General aviation services in the country recently got a boost with the addition of a new hangar to offer aircraft repairs that have erstwhile been done overseas.
The new facility, owned and operated by Badus Aviation in Lagos, will service private jets in Nigeria and the West African region, saving the country an average of $1billion yearly.
Currently, there are a couple of Aircraft Maintenance Organisations (AMOs) locally. The addition of Badus is a massive boost to local capacity, especially for Cessna, Challenger and Hawker aircraft families in the region.
Aviation experts, however, urged the Federal Government to complement new investments with a conducive operating environment, especially by finding both temporary and permanent solutions to the foreign exchange liquidity crisis.
The Guardian earlier reported that overseas maintenance of local commercial airplanes costs Nigeria at least $2.5 billion in capital flight yearly. The mandatory maintenance programme, ranging from minor to complex checks per session on an aircraft, costs about $2 million, and a cumulative burden on the industry and the economy at large.
Similar ‘giveaway’ in the general aviation sector, where there is an average of 100 airplanes (45 active), ranges between $1b to $5b in maintenance cost yearly.
Accountable Manager of Badus Aviation, Kolade Olawale, said the cumulative estimate of overseas maintenance cost yearly is huge, “yet at least 20 to 30 per cent of the cost could be saved from conducting basic services locally.”
Olawale, an ex-official of the Federal Airport Authority of Nigeria (FAAN), said the low-hanging opportunities motivated the investment in Badus Aviation and its application for certification.
The Guardian learnt that the Nigeria Civil Aviation Authority (NCAA) recently certificated Badus Aviation as an Aircraft Maintenance Organisation (AMO), with registration number AMO/5N/BGA.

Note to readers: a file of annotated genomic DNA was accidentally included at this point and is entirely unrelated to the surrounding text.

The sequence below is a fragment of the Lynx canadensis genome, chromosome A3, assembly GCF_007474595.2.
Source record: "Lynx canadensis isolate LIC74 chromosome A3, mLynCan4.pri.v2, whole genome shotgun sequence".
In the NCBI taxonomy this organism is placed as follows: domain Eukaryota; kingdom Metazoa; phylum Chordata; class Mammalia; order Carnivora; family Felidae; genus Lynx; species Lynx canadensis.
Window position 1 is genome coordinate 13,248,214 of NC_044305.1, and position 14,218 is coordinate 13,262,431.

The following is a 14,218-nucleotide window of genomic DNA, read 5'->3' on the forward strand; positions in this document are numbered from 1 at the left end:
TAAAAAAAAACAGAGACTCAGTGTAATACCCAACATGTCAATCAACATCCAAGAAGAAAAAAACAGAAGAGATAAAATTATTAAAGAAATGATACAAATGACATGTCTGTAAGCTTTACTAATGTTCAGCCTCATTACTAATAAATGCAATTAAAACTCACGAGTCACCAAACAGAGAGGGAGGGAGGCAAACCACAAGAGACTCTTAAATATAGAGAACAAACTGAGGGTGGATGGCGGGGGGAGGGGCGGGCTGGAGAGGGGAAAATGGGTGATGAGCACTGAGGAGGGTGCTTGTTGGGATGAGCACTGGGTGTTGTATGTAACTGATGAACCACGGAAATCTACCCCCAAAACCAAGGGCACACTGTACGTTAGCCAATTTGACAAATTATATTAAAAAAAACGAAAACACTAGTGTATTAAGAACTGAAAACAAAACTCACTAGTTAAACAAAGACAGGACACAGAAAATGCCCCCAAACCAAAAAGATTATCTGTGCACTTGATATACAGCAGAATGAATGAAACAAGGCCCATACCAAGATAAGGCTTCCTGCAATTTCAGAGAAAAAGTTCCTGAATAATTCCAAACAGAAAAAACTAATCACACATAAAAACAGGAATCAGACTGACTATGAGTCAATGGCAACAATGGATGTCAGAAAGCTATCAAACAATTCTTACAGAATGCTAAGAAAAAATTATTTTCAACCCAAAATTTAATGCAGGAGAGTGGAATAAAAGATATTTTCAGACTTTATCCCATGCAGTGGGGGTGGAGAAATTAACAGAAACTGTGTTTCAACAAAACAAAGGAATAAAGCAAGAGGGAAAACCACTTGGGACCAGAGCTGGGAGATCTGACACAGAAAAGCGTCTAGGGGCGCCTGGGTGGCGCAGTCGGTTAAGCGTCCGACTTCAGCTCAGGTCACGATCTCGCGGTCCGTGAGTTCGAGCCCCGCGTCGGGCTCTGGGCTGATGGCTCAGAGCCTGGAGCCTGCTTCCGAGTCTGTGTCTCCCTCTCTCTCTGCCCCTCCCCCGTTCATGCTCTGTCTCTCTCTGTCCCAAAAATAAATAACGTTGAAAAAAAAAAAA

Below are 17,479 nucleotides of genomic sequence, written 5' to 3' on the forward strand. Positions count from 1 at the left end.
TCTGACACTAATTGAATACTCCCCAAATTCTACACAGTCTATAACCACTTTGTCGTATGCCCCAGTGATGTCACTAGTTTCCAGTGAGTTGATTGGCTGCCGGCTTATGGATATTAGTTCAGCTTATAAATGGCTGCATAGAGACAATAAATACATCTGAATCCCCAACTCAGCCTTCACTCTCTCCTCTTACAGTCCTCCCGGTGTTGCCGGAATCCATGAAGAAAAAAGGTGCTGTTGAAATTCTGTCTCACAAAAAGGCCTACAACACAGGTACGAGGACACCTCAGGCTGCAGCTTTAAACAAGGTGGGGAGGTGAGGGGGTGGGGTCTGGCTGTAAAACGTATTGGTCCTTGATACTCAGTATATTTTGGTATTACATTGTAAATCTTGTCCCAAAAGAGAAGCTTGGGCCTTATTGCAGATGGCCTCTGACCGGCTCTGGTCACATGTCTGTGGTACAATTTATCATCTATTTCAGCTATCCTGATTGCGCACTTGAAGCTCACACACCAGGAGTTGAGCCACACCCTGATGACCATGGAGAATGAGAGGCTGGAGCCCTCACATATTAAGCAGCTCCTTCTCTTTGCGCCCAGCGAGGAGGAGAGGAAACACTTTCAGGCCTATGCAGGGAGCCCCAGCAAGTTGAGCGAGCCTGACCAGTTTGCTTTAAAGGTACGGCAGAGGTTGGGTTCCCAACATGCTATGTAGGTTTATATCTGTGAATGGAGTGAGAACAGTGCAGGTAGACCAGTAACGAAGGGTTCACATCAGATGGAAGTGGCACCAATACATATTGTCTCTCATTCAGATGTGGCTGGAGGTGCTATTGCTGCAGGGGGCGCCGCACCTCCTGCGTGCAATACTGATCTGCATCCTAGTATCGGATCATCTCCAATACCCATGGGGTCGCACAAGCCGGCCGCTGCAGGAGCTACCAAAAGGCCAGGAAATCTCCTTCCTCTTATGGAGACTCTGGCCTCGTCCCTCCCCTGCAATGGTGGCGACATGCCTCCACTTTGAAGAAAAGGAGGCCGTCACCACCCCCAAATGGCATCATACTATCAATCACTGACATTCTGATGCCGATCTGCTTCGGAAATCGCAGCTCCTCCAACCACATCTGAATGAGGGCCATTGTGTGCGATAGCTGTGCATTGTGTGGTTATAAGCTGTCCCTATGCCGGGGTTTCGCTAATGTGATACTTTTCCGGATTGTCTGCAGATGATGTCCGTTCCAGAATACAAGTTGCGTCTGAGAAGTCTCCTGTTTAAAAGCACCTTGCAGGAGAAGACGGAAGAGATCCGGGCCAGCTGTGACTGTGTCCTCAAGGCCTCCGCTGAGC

The AMO is certified to conduct A to F Line Maintenance on Cessna, Challenger and Hawker airplanes.
Olawale noted that more than 50 per cent of aircraft in the AMO’s competency areas are in the country, therefore, a huge cost saving benefit to have the service locally.
“There are also over a hundred (of such aircraft) in West Africa. So, with Badus Aviation’s emergence in the country, 20 to 30 per cent of funds spent by operators to maintain their aircraft outside the country would be saved.
“There are a lot of opportunities in the aviation industry, which we are yet to harness. I discovered overtime that a lot of our big men have aircraft of various types and usually take their aircraft out of Nigeria for maintenance. Yet, we have a lot of indigenous engineers that are capable and well-trained but they don’t have the opportunities of doing the job in Nigeria. In view of this, I decided to invest in the industry so as to create jobs, enable our indigenous engineers to perform and to reduce the rate of moving jets out of Nigeria for maintenance.
“We only need a better working environment and availability of foreign exchange to purchase the spares. Aviation is too important to be ignored by the government. The operators need foreign exchange to operate and I believe the government should pay attention to that critical demand. That way, it is surely going to be a win-win for all of us, especially the Nigerian economy,” he said.
Base Line Maintenance Manager, Don-Felix Alegbeleye, noted that the AMO, besides the Concord Hangar, also has a partnership with the Air Force Hangar in Lagos to conduct maintenance services.
Alegbeleye added that they went through the rigorous five phases of the certification process, lasting 16 months.
“With our aim achieved, we would be able to fulfill the mission, vision and work at being among the best AMOs not only in Nigeria, but in the African region as well.”